The optimization here is over all possible functions with second derivatives. You might well ask how we could possibly do this, since it’s an infinite-dimensional space. The answer is that the solution is *always* a piecewise cubic polynomial, with pieces at the data points \(t_i\), and that the solution is also continuous, with continuous first and second derivatives. (See the optional section below, if you care.) All of this means that we only have \(n\) unknown coefficients to find, rather than having to search over all possible functions. (Again, see the optional section below.)

One upshot of being a piecewise polynomial is that the spline is a linear smoother, with weights which do a kind of local averaging. Another is that there is a direct correspondence between \(\lambda\) and the effective degrees of freedom, where increasing \(\lambda\) lowers the degrees of freedom and vice versa. (The exact relationship depends on the values of \(t_i\) — again, see the optional section.)

All of the above is for one-dimensional smoothing. If we’re dealing with data over two dimensions, so it’s really \(x(r,t)\) rather than just \(x(t)\), we can define the analogous problem: \[
\argmin_{m}{\frac{1}{n}\sum_{i=1}^{n}{(x_i - m(r_i, t_i))^2} + \lambda\int{\left[ {\left(\frac{\partial^2 m}{dr^2}\right)}^2 + 2{\left(\frac{\partial^2 m}{dr dt}\right)}^2 + {\left(\frac{\partial^2 m}{dt^2}\right)}^2\right] dr dt}}
\] (Three or more coordinates is similar, but with even more notation.) These are called **thin-plate** splines.

An alternative approach is to use what are called a “tensor-product splines”. If you dive into the math (see the optional section), you find that one-dimensional splines are linear combinations of “basis functions” \(B_1(t), \ldots B_n(t)\) — the exact shape of the basis functions depends on the \(t_i\) but not on the \(x_i\). In two dimensions, we can find the basis functions for the two coordinates, say \(B_i\) for \(r\) and \(C_j\) for \(t\), and take products, so \[ m(r,t) = \sum_{i=1}^{n}{\sum_{j=1}^{n}{\beta_{ij} B_i(r) C_j(t)}} \]

- Thin-plate splines have the nice interpretation of trading curvature against ME, just like in 1D. Tensor-product splines are harder to interpret.
- On the other hand, this itself makes more sense when the coordinates have similar scales and meaning — if \(r\) and \(t\) are both map coordinates, total curvature is a lot more meaningful than if \(r\) is space and \(t\) is time.

- Tensor-product splines are usually easier to calculate than thin-plate splines.

The simplest way to work with splines in R is to use the `smooth.spline`

command. This takes two vectors, `x`

(corresponding to our \(t\) variable) and `y`

(corresponding to our \(x\) variable), and returns a slightly complicated object. The `x`

and `y`

components contain the `x`

values, and the *fitted* `y`

values, so it can be used for plotting. (See the example in the slides for lecture 1.) You can also calculate predictions at *new* values, not corresponding to the data.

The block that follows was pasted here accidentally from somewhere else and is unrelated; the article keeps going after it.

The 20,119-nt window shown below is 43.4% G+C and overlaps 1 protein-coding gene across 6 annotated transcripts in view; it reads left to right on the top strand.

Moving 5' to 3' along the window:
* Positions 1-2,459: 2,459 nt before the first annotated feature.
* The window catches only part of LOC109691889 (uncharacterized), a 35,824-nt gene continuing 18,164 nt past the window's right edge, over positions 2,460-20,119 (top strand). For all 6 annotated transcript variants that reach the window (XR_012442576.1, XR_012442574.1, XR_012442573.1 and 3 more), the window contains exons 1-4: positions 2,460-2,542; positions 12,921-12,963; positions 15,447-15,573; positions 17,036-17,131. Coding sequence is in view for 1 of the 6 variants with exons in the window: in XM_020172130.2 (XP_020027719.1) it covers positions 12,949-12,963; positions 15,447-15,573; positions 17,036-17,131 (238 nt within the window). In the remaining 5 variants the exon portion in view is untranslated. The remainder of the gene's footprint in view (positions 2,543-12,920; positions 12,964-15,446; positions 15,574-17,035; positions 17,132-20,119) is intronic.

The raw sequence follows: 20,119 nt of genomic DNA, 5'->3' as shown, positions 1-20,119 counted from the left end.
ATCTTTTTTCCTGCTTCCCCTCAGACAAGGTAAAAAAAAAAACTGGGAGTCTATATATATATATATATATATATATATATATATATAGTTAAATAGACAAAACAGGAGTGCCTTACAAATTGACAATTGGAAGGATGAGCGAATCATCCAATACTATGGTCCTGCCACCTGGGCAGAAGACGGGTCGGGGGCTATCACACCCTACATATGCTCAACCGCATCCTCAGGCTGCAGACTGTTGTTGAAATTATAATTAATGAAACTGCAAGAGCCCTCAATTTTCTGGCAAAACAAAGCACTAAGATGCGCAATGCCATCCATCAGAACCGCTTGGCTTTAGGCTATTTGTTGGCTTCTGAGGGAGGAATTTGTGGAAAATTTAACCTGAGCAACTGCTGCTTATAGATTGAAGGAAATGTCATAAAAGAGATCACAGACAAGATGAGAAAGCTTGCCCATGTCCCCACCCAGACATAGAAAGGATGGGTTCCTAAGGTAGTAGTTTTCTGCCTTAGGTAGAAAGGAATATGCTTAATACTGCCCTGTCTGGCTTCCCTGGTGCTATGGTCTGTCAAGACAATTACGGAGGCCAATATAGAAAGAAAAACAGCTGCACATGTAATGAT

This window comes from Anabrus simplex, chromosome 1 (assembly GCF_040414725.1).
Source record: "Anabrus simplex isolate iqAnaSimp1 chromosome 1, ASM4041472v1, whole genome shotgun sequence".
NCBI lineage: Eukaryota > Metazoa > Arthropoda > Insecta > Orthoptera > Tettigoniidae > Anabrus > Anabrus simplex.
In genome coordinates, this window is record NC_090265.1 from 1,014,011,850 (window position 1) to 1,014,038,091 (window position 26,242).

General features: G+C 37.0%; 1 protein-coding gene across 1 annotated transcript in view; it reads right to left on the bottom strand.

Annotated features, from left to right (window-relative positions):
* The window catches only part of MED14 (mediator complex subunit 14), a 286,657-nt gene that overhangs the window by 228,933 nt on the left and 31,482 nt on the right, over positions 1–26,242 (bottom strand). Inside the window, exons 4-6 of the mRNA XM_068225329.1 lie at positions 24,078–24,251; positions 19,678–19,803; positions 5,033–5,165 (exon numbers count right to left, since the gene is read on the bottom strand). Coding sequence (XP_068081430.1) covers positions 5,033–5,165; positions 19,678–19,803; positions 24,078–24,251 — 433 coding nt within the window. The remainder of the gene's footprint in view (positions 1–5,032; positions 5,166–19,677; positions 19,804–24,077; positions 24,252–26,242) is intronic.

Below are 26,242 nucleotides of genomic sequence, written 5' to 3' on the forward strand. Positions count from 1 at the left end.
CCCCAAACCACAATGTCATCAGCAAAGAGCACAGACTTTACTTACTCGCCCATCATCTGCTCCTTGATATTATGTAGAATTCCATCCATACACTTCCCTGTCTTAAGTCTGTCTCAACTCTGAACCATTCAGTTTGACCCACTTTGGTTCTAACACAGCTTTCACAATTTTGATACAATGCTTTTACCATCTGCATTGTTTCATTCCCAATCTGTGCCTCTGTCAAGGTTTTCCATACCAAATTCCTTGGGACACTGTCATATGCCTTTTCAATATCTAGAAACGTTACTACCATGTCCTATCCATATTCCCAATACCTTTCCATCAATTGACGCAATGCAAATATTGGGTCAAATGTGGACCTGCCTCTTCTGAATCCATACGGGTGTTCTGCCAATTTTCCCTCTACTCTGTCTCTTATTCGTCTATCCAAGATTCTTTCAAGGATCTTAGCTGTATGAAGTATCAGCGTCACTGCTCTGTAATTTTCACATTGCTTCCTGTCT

For more sophisticated uses, especially multi-dimensional splines, you need to use a package. I recommend the `mgcv`

package (Wood 2004,@Wood-on-GAMs), which is primarily designed for smooth, additive models, and as such includes a lot of different smoothers. A command like

```
library(mgcv)
my.fit <- gam(x ~ s(t), data=df)
```

estimates a regression model where `x`

(drawn from data frame `df`

) is a smooth spline function of `t`

(drawn from the same source), and stores the result in the object `my.fit`

. On the other hand,

`gam(x ~ s(r,t), data=df)`

models `x`

as a thin-plate spline over the two variables `r`

and `t`

, while

`gam(x ~ te(r, t), data=df)`

uses a tensor-product spline. If you want to model `x`

as the *sum* of two smooth functions, that would be

`gam(x ~ s(r) + s(t), data=df)`

There are also a large number of more advanced packages exclusively for dealing with splines — too many for me to list here.

In econometrics, it is very common to use what is called a “Hodrick-Prescott filter” to extract the trend of a time series. (The canonical reference is Hodrick and Prescott (1997), but this circulated as a working paper for many years before being formally published.) As shown by Paige and Trindade (2010), this is *exactly* the same as applying a smoothing spline to the data. The only difference is that Hodrick and Prescott supplied a (fallacious) argument for why \(\lambda\) should always be exactly 1600.

This section is optional, but a lot of it is cool. The text is largely ripped off from Shalizi (n.d.).

The spline problem asks us to find the function which minimize the sum of the MSE and a certain integral. Even the MSE can be brought inside the integral, using Dirac delta functions^{5}: \[\begin{equation}
\mathcal{L} = \int{\left[\lambda(m^{\prime\prime}(t))^2 + \frac{1}{n} \sum_{i=1}^{n}{(x_i - m(t_i))^2 \delta(t-t_i)}\right] dt}
\end{equation}\] In what follows, without loss of generality, assume that the \(t_i\) are ordered, so \(t_1 \leq t_2 \leq \ldots t_i \leq t_{i+1} \leq \ldots t_n\). With some loss of generality but a great gain in simplicity, assume none of the \(t_i\) are equal, so we can make those inequalities strict.

The subject which deals with maximizing or minimizing integrals of functions is the calculus of variations, and one of its basic tricks is to write the integrand as a function of \(x\), the function, and its derivatives: \[\begin{equation}
\mathcal{L} = \int{L(t,m,m^{\prime},m^{\prime\prime}) dt}
\end{equation}\] where, in our case, \[\begin{equation}
L = \lambda(m^{\prime\prime}(t))^2 + \frac{1}{n} \sum_{i=1}^{n}{(x_i - m(t_i))^2 \delta(t-t_i)}
\end{equation}\] This sets us up to use a general theorem of the calculus of variations, to the effect that any function \(\hat{m}\) which minimizes \(L\) must also solve \(L\)’s **Euler-Lagrange equation**: \[
\left.{\frac{\partial L}{\partial m} - \frac{d}{dt}\frac{\partial L}{\partial m^{\prime}} + \frac{d^2}{dt^2}\frac{\partial L}{\partial m^{\prime\prime}}}\right|_{m=\hat{m}} = 0
\] In our case, the Euler-Lagrange equation reads \[
-\frac{2}{n}\sum_{i=1}^{n}{(x_i-\hat{m}(t_i))\delta(t-t_i)} + 2\lambda\frac{d^2}{dt^2}\hat{m}^{\prime\prime}(t) = 0